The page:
The Rep Tie—a traditional style icon redefined


There was a time when neckwear in America was a drab affair. Solid shades dominated. Bold colors and patterns were relegated to British dandies. And then everything changed.

The modern necktie came into being about a century ago. Its origins stem from the UK’s regimental stripe ties of the early 1900s. The stripes were angled from left to right, or from “heart to sword,” in a nod to their fighting roots. As social clubs and boarding schools adopted the trend, the look was increasingly fashionable among civilians.

We gave it a Brooks Brothers twist, inverting the direction of the stripes to go from right to left. This act of fashion rebellion gave birth to a new American style icon. With its roguish charm, the rep stripe is a design detail that is as bold and distinguished as its origin. The rep tie has been a favorite of everyone from U.S. presidents to pop-art stars. Now its fan base is as varied as the accessory itself, extending beyond the military to the Ivy League elite.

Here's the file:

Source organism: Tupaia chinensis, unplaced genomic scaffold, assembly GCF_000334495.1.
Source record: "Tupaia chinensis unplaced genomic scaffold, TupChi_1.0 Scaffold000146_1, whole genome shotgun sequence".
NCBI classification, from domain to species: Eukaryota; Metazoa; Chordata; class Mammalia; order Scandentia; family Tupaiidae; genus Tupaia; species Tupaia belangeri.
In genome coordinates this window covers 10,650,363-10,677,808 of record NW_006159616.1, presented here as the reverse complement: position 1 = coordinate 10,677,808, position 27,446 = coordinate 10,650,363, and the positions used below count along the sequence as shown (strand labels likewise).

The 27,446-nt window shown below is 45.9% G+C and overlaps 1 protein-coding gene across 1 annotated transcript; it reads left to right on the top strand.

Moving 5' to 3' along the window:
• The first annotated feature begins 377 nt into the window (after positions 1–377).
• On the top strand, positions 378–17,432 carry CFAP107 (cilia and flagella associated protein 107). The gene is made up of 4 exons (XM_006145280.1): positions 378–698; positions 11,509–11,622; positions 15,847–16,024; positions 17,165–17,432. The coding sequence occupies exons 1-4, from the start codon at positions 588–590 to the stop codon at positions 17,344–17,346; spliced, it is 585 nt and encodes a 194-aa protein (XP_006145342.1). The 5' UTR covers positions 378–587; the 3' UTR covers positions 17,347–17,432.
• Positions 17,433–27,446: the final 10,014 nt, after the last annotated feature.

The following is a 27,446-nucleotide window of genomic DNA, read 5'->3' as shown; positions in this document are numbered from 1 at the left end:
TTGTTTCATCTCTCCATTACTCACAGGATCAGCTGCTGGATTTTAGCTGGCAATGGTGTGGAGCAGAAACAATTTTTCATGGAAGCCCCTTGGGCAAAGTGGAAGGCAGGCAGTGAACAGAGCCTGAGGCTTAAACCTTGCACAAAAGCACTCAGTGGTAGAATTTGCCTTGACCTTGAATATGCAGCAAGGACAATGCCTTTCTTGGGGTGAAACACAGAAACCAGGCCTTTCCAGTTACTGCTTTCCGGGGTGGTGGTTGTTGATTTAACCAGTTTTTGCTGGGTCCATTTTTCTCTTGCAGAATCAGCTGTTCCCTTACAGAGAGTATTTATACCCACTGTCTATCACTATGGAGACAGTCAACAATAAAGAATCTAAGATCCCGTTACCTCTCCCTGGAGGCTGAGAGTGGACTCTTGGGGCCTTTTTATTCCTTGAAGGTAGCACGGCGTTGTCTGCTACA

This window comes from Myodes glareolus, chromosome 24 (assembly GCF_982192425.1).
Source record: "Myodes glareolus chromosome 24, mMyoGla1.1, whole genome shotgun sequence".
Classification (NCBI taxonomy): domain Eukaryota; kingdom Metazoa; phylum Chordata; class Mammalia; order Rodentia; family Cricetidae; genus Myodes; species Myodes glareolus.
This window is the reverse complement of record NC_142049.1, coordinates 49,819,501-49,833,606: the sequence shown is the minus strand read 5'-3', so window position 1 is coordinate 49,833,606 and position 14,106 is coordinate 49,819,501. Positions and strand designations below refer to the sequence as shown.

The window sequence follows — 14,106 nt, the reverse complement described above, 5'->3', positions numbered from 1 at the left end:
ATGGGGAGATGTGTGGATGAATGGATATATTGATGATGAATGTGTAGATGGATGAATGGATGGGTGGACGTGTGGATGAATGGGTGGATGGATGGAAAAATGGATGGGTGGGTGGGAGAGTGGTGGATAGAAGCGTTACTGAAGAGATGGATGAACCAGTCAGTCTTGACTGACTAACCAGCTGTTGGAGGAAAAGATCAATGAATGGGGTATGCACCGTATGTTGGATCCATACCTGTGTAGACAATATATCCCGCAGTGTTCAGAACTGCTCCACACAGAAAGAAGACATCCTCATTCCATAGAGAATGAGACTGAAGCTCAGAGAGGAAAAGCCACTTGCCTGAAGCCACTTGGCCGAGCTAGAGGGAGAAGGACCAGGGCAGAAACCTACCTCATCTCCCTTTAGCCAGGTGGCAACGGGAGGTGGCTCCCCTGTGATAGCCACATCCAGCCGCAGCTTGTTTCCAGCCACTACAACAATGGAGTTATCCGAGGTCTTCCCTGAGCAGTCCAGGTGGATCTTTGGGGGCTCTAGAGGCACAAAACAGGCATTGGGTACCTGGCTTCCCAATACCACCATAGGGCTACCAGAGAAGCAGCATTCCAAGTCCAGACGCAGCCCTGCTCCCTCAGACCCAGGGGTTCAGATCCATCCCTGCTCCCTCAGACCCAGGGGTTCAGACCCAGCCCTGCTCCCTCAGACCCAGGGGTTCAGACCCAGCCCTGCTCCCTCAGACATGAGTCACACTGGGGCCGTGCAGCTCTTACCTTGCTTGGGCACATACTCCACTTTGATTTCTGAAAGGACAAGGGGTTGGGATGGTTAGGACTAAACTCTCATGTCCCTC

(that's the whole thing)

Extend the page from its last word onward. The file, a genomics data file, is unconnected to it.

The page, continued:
You might be surprised to learn that the rep tie was not named after its stripes. We named it after the tightly ribbed silk used to make it, which the French call rep fabric. According to our in-house historian, Kelly Stuart, an extra “p” was added by mistake (“repp”) and evolved to become a distinct mark of the tie. But in a nod to historical accuracy, we again proudly spell it “rep.”